NetLab, Aarhus University
The World Wide Web has now been in use for more than 20 years. From early browsers to today’s principal source of information, entertainment and much else, the Web is an integral part of our daily lives, to the extent that some people believe ‘if it’s not online, it doesn’t exist.’ While this statement is not entirely true, it is becoming increasingly accurate, and reflects the Web’s role as an indispensable treasure trove. It is curious, therefore, that historians and social scientists have thus far made little use of the Web to investigate historical patterns of culture and society, despite making good use of letters, novels, newspapers, radio and television programmes, and other pre-digital artefacts.
This volume argues that now is the time to question what we have learnt from the Web so far. The 12 chapters explore this topic from a number of interdisciplinary angles – through histories of national web spaces and case studies of different government and media domains – as well as an introduction that provides an overview of this exciting new area of research.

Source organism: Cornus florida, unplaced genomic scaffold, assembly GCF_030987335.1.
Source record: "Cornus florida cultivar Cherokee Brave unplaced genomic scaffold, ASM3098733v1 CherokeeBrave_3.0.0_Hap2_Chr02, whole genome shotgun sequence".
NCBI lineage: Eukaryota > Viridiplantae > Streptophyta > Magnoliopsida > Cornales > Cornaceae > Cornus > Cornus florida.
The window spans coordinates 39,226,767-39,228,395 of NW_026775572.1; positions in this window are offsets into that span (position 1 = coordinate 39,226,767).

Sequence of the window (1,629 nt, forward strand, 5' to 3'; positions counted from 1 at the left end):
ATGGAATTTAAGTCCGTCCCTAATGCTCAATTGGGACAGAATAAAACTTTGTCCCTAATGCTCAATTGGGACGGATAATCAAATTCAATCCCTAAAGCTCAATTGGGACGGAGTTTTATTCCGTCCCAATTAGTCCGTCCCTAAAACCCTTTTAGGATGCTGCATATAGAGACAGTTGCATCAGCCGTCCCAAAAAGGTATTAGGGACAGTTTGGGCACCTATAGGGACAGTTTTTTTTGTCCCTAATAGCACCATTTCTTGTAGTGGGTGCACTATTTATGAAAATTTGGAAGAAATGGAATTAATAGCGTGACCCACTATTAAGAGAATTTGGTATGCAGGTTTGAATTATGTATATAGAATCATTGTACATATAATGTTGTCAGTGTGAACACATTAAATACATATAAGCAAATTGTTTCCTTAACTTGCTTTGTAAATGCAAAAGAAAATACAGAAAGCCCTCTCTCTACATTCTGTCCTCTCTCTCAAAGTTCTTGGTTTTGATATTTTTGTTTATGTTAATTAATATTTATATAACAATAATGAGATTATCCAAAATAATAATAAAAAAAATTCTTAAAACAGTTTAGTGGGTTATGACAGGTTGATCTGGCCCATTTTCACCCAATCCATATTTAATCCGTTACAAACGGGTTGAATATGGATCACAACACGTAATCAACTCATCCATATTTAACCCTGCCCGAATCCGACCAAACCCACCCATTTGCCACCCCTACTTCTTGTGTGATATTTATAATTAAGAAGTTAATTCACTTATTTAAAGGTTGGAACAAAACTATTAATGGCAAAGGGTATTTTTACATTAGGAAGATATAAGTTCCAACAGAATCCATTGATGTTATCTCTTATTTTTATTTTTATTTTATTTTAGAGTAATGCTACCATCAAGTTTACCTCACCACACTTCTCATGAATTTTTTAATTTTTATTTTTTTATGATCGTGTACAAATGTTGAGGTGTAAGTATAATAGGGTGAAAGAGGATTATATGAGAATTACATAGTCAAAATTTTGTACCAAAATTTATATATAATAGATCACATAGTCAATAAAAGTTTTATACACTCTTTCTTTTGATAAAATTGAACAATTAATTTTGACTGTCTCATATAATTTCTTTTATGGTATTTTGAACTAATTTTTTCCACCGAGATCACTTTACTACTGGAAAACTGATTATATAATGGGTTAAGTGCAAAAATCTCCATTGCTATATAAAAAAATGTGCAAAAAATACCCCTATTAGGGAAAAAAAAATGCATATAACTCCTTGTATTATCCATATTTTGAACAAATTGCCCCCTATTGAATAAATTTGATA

Available as a open access PDF.
About the editors
Niels Brügger is Professor and Head of the Centre for Internet Studies and of the internet research infrastructure NetLab, Aarhus University. He is co-founder and Managing Editor of the international journal, Internet Histories: Digital Technology, Culture and Society. Recent publications include Histories of Public Service Broadcasters on the Web (edited with Burns, 2012), and Web25, a themed issue of New Media & Society.
Ralph Schroeder is Professor at the Oxford Internet Institute. Before coming to Oxford University, he was Professor at Chalmers University in Gothenburg. His recent books include Rethinking Science, Technology and Social Change (2007) and, co-authored with Eric T. Meyer, Knowledge Machines: Digital Transformations of the Sciences and Humanities (2015).